|THE SUMMER was coming to an end. The Jewish year was
almost over. On the eve of Rosh Hashanah, the last day
of that cursed year, the entire camp was agitated and
every one of us felt the tension. After all, this was a day unlike all
others. The last day of the year. The word "last" had an odd ring
to it. What if it really were the last day?
The evening meal was distributed, an especially thick soup,
but nobody touched it. We wanted to wait until after prayer. On
the Appelplatz, surrounded by electrified barbed wire, thousands
of Jews, anguish on their faces, gathered in silence.
Night was falling rapidly. And more and more prisoners kept
coming, from every block, suddenly able to overcome time and
space, to will both into submission.
What are You, my God? I thought angrily. How do You compare
to this stricken mass gathered to affirm to You their faith,
their anger, their defiance? What does Your grandeur mean, Master
of the Universe, in the face of all this cowardice, this decay,
and this misery? Why do you go on troubling these poor people's
wounded minds, their ailing bodies?
SOME TEN THOUSAND MEN had come to participate in a solemn
service, including the Blockälteste, the Kapos, all bureaucrats in
the service of Death.
"Blessed be the Almighty…"
The voice of the officiating inmate had just become audible.
At first I thought it was the wind.
"Blessed be God's n ame…"
Thousands of lips repeated the benediction, bent over like
trees in a storm.
Blessed be God's name?
Why, but why would I bless Him? Every fiber in me rebelled.
Because He caused thousands of children to burn in His mass
graves? Because He kept six crematoria working day and night,
including Sabbath and the Holy Days? Because in His great
might, He had created Auschwitz, Birkenau, Buna, and so many
other factories of death? How could I say to Him: Blessed be
Thou, Almighty, Master of the Universe, who chose us among all
nations to be tortured day and night, to watch as our fathers, our
mothers, our brothers end up in the furnaces? Praised be Thy
Holy Name, for having chosen us to be slaughtered on Thine
I listened as the inmate's voice rose; it was powerful yet broken,
amid the weeping, the sobbing, the sighing of the entire
"All the earth and universe are God's!"
He kept pausing, as though he lacked the strength to uncover
the meaning beneath the text. The melody was stifled in his
And I, the former mystic, was thinking: Yes, man is stronger,
greater than God. When Adam and Eve deceived You, You chased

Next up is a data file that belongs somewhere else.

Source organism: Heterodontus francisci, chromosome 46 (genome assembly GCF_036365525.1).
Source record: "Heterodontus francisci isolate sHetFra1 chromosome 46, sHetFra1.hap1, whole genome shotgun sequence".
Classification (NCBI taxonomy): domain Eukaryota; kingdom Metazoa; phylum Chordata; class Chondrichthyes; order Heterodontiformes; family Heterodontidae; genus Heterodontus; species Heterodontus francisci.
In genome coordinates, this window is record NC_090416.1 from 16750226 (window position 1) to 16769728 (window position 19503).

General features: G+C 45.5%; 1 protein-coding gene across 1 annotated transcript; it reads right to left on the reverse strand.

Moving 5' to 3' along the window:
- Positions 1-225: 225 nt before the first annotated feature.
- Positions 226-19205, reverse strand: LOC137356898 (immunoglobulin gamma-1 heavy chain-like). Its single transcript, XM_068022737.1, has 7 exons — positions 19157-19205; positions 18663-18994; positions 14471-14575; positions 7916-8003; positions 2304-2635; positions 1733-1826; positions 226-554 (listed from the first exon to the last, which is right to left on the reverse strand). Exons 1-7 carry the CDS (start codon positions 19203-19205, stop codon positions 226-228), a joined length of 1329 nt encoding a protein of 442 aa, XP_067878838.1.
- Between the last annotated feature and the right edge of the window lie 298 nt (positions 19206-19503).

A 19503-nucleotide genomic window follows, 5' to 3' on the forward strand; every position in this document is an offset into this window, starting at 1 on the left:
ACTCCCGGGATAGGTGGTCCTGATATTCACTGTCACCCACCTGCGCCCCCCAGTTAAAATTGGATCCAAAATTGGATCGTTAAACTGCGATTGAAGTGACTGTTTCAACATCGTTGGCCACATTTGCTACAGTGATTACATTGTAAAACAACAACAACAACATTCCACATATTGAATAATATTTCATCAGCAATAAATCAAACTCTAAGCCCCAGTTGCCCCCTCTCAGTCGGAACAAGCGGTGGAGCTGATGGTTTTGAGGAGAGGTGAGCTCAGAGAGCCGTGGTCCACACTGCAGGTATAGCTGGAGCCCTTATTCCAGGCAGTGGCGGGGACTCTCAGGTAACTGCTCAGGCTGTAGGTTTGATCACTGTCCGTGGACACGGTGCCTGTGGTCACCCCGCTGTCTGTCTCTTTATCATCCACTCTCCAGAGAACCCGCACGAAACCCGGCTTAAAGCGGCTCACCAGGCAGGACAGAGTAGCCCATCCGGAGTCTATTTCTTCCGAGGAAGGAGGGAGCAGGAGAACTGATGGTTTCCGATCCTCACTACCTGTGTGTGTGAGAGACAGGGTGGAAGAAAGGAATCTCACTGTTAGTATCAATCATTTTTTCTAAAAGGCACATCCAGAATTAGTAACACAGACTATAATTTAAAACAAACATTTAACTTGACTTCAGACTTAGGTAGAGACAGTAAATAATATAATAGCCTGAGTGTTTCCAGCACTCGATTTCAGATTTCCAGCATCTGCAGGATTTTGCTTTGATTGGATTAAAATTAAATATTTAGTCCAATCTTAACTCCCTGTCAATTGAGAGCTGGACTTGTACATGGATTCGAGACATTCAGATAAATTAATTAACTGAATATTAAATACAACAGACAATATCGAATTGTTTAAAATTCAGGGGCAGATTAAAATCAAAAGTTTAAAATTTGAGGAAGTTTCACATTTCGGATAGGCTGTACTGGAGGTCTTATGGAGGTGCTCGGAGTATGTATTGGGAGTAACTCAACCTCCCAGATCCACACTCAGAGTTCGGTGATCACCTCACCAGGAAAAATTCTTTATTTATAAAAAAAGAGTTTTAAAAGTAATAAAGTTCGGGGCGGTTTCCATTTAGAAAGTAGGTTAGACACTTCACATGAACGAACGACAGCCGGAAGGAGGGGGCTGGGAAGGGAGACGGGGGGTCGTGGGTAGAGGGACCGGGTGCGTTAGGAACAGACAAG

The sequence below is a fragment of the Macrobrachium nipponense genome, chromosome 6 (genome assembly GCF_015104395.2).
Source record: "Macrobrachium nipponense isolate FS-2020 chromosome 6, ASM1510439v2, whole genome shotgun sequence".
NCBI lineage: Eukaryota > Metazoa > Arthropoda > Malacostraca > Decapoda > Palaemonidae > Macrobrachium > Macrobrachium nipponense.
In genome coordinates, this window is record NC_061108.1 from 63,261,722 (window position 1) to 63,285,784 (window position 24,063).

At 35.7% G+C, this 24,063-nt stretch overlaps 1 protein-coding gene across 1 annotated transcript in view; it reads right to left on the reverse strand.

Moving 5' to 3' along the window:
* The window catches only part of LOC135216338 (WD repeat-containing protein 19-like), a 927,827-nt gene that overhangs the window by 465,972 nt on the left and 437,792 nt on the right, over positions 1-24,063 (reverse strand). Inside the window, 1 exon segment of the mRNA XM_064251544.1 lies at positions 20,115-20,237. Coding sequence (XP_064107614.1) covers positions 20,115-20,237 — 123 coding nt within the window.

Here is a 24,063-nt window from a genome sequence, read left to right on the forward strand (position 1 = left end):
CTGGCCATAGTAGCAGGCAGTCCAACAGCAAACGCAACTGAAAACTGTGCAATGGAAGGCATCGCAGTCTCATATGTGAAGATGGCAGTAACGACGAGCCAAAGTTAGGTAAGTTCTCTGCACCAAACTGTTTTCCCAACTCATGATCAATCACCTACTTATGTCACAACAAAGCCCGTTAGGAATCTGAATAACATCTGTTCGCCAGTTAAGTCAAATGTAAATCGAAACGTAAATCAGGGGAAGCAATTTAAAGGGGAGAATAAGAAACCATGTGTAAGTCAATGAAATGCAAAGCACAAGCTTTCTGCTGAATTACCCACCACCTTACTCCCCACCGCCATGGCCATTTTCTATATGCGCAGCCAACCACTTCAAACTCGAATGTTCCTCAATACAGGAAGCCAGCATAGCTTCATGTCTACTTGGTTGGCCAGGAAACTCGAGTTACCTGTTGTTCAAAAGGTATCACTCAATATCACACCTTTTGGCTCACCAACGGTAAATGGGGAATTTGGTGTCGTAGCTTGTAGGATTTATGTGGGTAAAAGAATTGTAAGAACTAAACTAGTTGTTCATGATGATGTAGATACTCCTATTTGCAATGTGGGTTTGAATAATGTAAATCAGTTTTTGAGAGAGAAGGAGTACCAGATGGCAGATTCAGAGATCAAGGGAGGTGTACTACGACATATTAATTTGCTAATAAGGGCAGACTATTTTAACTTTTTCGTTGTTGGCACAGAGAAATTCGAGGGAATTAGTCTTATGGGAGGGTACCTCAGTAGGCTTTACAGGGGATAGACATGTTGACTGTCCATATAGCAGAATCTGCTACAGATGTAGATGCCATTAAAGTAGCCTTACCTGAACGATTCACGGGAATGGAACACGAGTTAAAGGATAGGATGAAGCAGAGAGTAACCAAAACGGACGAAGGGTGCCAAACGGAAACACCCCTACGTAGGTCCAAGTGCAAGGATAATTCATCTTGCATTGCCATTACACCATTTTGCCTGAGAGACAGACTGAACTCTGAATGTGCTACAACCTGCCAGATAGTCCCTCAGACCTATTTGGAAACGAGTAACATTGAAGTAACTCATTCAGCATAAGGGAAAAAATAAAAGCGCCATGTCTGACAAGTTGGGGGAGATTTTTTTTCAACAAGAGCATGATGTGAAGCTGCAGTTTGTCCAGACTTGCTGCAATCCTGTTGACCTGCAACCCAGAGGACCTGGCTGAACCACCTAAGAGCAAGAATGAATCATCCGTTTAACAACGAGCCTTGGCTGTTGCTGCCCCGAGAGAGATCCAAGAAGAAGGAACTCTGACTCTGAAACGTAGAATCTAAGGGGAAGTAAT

them from paradise. When You were displeased by Noah's generation,
You brought down the Flood. When Sodom lost Your favor,
You caused the heavens to rain down fire and damnation. But look
at these men whom You have betrayed, allowing them to be tortured,
slaughtered, gassed, and burned, what do they do? They
pray before You! They praise Your name!
"All of creation bears witness to the Greatness of God!"
In days gone by, Rosh Hashanah had dominated my life. I
knew that my sins grieved the Almighty and so I pleaded for forgiveness.
In those days, I fully believed that the salvation of the
world depended on every one of my deeds, on every one of my
But now, I no longer pleaded for anything. I was no longer
able to lament. On the contrary, I felt very strong. I was the accuser,
God the accused. My eyes had opened and I was alone, terribly
alone in a world without God, without man. Without love
or mercy. I was nothing but ashes now, but I felt myself to be
stronger than this Almighty to whom my life had been bound for
so long. In the midst of these men assembled for prayer, I felt like
an observer, a stranger.
The service ended with Kaddish. Each of us recited Kaddish
for his parents, for his children, and for himself.
We remained standing in the Appelplatz for a long time, unable
to detach ourselves from this surreal moment. Then came the
time to go to sleep, and slowly the inmates returned to their
blocks. I thought I heard them wishing each other a Happy New
I ran to look for my father. At the same time I was afraid of
having to wish him a happy year in which I no longer believed.
He was leaning against the wall, bent shoulders sagging as if under
a heavy load. I went up to him, took his hand and kissed it. I
felt a tear on my hand. Whose was it? Mine? His? I said nothing.
Nor did he. Never before had we understood each other so
The sound of the bell brought us back to reality. We had to go
to bed. We came back from very far away, I looked up at my father's
face, trying to glimpse a smile or something like it on his
stricken face. But there was nothing. Not the shadow of an expression.
YOM KIPPUR. The Day of Atonement. Should we fast? The question